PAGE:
Passion for pastry


Harvard alum Joanne Chang, 2016 Outstanding Baker, trades in math for the kitchen and finds her calling.

Cooking food that makes you proud. That’s how Chef Joanne Chang defines success.

Recently named the 2016 Restaurant & Chef Outstanding Baker by the James Beard Foundation, Chang grew up in a traditional Taiwanese home, where the final course of dinner was a plate of orange slices. Her first taste of chocolate cake didn’t occur until her early teenage years at a friend’s house.

“Once I was introduced to this whole idea of cake and cookies and other desserts I hadn’t ever partaken in, it really opened my mind,” she says. Besides baking the occasional batch of cookies with her mom, her new-found passion didn’t extend beyond “dreaming and reading about desserts.”

A brilliant math mind, Chang graduated as valedictorian of her high school class and attended Harvard University to study mathematics. While in Cambridge, she baked chocolate chip cookies for her study groups. “I was under a lot of stress doing math, and this was my outlet,” she says. “We had a tiny little communal kitchenette in my dorm, and I became known as the cookie girl. But it still wasn’t anything I planned on as a career.”

Chang graduated with honors and entered the business world as a management consultant. But on the side, she ran a small bakery business called Joanne’s Kitchen for small events like bridal showers. “It certainly wasn’t a big flourishing business,” she says, “but it allowed me to continue to dabble in this hobby.” It took two years before she couldn’t resist pursuing her passion any longer.

With no formal training, she quickly became chef garde manger at Boston’s Biba restaurant, operated by famed chef and restaurateur Lydia Shire. She then served as a pastry cook at awardwinning sandwich shop Bentonwood Bakery, and later as pastry chef at Rialto restaurant in Cambridge. She also moved to New York City for a short time to work in the cake department at Payard Patisserie and Bistro, a critically acclaimed French dessert and ice cream shop. In 2000, she opened Flour Bakery & Café in Boston’s South End.

“When we first opened, and what we aspire to still today, is to be the place that people can visit several times a week or maybe every day and everyone knows your name. It’s a warm, welcoming place with food made inhouse from fresh, high-quality ingredients.”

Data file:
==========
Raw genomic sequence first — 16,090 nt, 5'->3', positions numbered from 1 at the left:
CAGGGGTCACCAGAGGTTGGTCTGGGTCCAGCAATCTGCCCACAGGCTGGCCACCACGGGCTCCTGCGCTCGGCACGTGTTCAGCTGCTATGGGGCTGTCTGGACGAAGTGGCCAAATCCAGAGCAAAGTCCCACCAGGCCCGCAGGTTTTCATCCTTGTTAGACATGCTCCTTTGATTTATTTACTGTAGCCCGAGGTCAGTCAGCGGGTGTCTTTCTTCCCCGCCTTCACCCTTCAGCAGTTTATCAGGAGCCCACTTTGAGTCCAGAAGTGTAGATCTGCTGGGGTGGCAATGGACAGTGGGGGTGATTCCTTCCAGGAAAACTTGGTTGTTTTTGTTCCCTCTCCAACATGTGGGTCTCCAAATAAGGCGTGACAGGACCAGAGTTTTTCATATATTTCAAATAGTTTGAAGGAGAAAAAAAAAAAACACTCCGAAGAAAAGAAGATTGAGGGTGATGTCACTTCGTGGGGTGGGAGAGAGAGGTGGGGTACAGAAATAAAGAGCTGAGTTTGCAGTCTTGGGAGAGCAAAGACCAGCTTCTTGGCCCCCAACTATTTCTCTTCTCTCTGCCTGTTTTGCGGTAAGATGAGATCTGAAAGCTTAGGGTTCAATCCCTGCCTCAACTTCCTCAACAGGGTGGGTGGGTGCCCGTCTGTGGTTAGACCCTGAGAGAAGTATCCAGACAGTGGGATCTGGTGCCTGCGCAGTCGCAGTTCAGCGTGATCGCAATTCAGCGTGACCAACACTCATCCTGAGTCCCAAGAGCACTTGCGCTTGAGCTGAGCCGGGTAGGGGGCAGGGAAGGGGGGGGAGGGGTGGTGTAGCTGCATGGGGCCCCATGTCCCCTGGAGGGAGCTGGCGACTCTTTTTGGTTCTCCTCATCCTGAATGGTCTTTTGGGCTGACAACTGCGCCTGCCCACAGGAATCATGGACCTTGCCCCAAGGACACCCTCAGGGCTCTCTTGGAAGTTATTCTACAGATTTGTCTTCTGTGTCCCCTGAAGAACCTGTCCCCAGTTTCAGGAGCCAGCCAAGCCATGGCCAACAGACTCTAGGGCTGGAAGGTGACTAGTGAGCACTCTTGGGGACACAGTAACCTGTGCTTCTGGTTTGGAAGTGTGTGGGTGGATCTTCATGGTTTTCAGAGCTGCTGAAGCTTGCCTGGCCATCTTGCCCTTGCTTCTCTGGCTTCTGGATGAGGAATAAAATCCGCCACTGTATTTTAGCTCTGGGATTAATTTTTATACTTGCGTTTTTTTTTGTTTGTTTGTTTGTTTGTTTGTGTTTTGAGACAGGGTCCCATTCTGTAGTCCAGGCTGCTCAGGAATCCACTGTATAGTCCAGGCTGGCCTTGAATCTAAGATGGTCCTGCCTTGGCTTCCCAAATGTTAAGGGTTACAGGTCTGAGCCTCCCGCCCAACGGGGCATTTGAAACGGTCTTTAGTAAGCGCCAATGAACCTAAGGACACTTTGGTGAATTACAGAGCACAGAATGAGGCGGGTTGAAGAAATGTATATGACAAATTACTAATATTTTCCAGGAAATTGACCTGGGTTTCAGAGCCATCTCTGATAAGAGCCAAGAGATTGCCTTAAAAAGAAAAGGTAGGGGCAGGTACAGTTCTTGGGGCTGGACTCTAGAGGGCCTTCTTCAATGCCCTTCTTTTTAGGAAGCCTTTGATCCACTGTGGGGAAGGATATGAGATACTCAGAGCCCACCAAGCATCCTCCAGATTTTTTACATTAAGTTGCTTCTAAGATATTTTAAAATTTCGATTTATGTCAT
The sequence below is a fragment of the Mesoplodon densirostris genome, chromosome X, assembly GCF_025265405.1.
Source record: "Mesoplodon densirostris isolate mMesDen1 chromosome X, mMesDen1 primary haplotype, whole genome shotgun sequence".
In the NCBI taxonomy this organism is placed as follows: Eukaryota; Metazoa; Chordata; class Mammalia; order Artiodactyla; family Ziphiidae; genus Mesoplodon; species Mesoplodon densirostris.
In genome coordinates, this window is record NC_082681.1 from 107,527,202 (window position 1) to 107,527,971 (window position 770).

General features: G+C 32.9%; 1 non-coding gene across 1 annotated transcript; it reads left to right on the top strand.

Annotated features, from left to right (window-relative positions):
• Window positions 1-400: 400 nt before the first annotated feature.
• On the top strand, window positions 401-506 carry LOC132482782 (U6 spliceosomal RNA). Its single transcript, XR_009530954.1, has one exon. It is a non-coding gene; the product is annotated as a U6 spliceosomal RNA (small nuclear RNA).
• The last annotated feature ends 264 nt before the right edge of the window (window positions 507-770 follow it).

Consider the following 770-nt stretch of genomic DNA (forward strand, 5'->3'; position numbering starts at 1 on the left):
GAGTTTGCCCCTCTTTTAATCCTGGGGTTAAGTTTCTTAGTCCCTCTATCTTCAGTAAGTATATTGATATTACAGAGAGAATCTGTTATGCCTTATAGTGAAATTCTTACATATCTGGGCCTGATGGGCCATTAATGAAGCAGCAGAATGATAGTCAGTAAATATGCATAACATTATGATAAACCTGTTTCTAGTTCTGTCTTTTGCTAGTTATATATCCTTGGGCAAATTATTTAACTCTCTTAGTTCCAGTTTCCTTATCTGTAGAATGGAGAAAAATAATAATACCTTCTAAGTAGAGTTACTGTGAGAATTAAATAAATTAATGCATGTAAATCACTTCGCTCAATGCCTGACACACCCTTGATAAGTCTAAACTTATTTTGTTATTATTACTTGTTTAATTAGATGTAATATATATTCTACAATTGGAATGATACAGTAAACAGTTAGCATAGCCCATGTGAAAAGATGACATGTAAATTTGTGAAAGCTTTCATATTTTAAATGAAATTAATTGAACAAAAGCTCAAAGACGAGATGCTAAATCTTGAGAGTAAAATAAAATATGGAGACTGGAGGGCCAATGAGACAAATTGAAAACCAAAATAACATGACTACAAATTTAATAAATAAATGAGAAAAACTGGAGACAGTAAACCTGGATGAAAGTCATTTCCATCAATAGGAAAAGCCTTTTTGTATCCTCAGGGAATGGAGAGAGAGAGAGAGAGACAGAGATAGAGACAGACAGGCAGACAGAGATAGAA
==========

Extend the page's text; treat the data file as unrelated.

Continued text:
Now, with four thriving locations across Boston and Cambridge— and three more scheduled to open in the coming months—Chang finds herself with a bakery empire that she owns with her husband, Christopher Myers.

“We want everyone—whether staff or guests—to leave happier than when they walked in,” she says. “We spend a lot of time talking about that now, which is not too different from when we opened our first location.” Pastry is something that brings people pleasure, she says. “If it’s made well and served in the right environment, it can be one of the highlights of going about a busy day. We want to capture that.”

Today, Flour features endless breakfast pastries, breads, cakes, cookies and tarts as well as soups, salads and sandwiches. Her signature sticky buns won over Chef Flay when she was featured on “Throwdown with Bobby Flay” on the Food Network. Her favorite, though, is the pain aux raisins—a brioche with pastry cream and raisins. A relative newcomer, kouignamann, or butter Breton cake, is a close second. “I also really look forward to tasting the creativity that our chefs bring for the soups we serve, which change every day. It’s really interesting and fun for not only our guests, but also for me.”

Yet, she still measures success through a laser-focused attention to every detail.

“We’re constantly pushing to make sure we’re serving the best food we can offer,” she says. “From the service to the food we serve, I go about every day with the same level of determination and passion to make sure our guests have an awesome experience.”

Chang believes it’s the consistency she brings to her work that has been a marker for her success. “I have been in the Boston food scene for a very long time and haven’t wavered in terms of what I’m trying to do,” she says. “Hopefully, that’s evident not just to Boston but to everyone.”

Her advice for budding pastry chefs? Discover what drives you, and don’t lose focus.

“Find out what you love about it, and pursue that with all of your heart and passion,” she says. “Don’t get too distracted with who is winning what award or getting press. At the core of what we do is create delicious food for others.

“If you focus on that, you will be successful.”


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